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Autistic brains may daydream less

May 8, 2006 By Helen Pearson This article courtesy of Nature News.

Neural networks used to self-reflect are dulled in autistics.

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Autistic patients may lack the ability to daydream normally, say researchers who have found that these people's brains act differently when they are taking a break.

Neuroscientists know that a certain network of brain regions fires up when our minds wander, and that this is important for pondering and reminiscing about ourselves, others and our emotions. Other studies have hinted that autistic patients, who have learning and social problems, might have abnormalities in this region but the details have been unclear.

To pin down whether autism is related to these brain changes, Daniel Kennedy of the University of California at San Diego, La Jolla, and his colleagues studied 15 adults with some form of autism and 14 healthy controls. The team used functional magnetic resonance imaging (fMRI) to scan the 'daydreaming' regions, which lie in the middle of the brain.

In healthy people, these spots become active when the brain is resting and dampen down when the brain is working hard at a mental puzzle, the researchers confirmed. They also showed that part of the network revs up when participants read emotional words, such as 'murder' or 'blood', compared with bland ones such as 'table'.

This critically important area is not functioning the way it should
Daniel Kennedy,
University of California at San Diego
But the brains of autistic patients revealed a different picture. Their daydreaming network seemed permanently dampened; it did not show increased activity during rest and was not roused by emotional words.

The team showed that those patients with a more abnormal pattern of activity in these regions tended to have greater social difficulties in real life. "This critically important area is not functioning the way it should," Kennedy says.

Time to ponder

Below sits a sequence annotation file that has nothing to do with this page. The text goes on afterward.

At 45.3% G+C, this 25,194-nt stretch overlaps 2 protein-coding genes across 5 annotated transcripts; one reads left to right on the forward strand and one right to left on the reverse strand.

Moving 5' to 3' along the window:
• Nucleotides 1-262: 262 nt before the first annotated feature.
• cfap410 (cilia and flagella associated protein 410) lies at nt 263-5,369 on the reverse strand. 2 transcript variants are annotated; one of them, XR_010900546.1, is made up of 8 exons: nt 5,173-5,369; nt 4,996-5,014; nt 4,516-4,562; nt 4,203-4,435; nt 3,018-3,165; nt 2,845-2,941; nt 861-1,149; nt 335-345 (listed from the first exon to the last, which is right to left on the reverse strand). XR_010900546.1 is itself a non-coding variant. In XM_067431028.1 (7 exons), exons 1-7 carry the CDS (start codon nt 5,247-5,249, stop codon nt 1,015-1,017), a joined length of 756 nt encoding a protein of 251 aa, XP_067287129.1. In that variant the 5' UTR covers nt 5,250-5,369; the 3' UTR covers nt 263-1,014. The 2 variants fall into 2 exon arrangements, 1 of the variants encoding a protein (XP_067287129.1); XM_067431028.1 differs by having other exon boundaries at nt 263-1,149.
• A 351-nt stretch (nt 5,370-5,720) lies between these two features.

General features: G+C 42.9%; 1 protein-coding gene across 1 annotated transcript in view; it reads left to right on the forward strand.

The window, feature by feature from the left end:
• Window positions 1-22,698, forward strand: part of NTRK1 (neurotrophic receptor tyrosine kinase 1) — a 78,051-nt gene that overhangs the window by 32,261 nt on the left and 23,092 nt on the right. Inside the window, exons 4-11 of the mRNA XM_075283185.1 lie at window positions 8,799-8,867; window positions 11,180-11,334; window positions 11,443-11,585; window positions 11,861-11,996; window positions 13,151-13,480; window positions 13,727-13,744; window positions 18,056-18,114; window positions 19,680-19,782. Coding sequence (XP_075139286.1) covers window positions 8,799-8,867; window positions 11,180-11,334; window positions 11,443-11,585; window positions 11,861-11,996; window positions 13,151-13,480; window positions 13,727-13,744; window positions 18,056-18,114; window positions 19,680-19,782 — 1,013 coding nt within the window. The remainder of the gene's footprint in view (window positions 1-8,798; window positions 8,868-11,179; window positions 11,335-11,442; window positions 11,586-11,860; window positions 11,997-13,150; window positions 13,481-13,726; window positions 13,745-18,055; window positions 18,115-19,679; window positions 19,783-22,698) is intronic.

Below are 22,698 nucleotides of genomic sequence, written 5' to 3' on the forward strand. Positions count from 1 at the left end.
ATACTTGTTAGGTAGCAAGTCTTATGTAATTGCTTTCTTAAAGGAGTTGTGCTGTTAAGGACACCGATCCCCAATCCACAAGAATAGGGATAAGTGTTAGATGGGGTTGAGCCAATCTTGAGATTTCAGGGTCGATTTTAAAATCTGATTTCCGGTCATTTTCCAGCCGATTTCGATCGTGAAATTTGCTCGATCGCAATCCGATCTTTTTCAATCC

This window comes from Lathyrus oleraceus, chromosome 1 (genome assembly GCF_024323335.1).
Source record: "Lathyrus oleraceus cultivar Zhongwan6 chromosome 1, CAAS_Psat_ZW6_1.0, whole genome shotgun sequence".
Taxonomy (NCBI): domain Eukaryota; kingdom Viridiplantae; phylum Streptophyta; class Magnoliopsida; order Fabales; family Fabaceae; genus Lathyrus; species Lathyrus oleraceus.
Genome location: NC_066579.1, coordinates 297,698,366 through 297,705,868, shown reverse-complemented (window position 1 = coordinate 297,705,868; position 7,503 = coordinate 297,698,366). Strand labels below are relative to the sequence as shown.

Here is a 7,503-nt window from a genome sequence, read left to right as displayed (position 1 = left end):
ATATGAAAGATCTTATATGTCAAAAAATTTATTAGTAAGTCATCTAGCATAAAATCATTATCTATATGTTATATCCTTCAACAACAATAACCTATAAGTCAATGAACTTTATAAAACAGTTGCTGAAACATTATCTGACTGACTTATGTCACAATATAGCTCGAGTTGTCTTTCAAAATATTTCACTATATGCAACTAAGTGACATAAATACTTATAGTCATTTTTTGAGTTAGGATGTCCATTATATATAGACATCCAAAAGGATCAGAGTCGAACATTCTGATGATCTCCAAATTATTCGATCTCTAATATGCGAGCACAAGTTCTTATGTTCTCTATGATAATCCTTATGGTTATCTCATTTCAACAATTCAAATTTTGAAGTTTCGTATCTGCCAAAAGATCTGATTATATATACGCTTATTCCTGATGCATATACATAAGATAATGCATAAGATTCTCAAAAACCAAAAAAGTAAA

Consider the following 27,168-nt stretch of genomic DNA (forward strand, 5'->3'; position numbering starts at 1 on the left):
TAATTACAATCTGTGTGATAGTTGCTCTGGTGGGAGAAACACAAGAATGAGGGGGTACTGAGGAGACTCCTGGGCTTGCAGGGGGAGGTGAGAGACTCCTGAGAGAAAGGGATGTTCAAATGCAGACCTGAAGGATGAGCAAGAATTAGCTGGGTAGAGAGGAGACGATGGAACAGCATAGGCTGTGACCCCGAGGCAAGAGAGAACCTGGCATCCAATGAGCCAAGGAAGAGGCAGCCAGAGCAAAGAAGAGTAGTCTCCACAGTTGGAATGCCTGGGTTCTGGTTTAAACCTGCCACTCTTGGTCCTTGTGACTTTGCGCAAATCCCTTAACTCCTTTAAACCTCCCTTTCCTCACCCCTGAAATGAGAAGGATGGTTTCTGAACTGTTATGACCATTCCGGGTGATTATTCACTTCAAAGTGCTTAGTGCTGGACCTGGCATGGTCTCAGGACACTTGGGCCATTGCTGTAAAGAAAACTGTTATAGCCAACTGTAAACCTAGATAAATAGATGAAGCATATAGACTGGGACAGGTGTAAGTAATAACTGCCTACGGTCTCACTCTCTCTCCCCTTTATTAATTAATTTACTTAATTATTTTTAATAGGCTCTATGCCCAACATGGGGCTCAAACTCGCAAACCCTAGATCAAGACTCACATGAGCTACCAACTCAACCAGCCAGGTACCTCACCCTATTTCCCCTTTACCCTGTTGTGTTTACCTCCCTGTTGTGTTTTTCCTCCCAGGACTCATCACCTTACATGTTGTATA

The study suggests that this paralysed network could prevent a patient's brain from conjuring a normal internal picture of themselves and others, Kennedy says, and so interfere with social behaviour.

Alternatively, it may be the social problems that are somehow altering the brain network. One way to investigate this would be to look at the brains of young children before the first signs of autism arise, to see if the same regions are dampened.

Researchers have already found problems in this same resting network in patients with Alzheimer's disease, suggesting that this region may be particularly susceptible to disruption.

Autism is thought to be one of a spectrum of disorders in which people suffer varying degrees of difficulties in communication, social interactions, and in showing repetitive behaviour. The condition is estimated to affect between two and six children in every 1,000.

Quite what causes the disorders remains a topic of hot debate. Researchers know that the condition tends to run in families, which suggests that genes are involved. One recent discovery is that autistic children have brains that are larger and grow faster than those of other kids, perhaps setting up problems later on in life.

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  1. Kennedy D.P., Redcay E.& Courchesne E., . Proc. Natl Acad. Sci. USA, . - published online May (2006) (doi/10.1073/pnas.0600674103).


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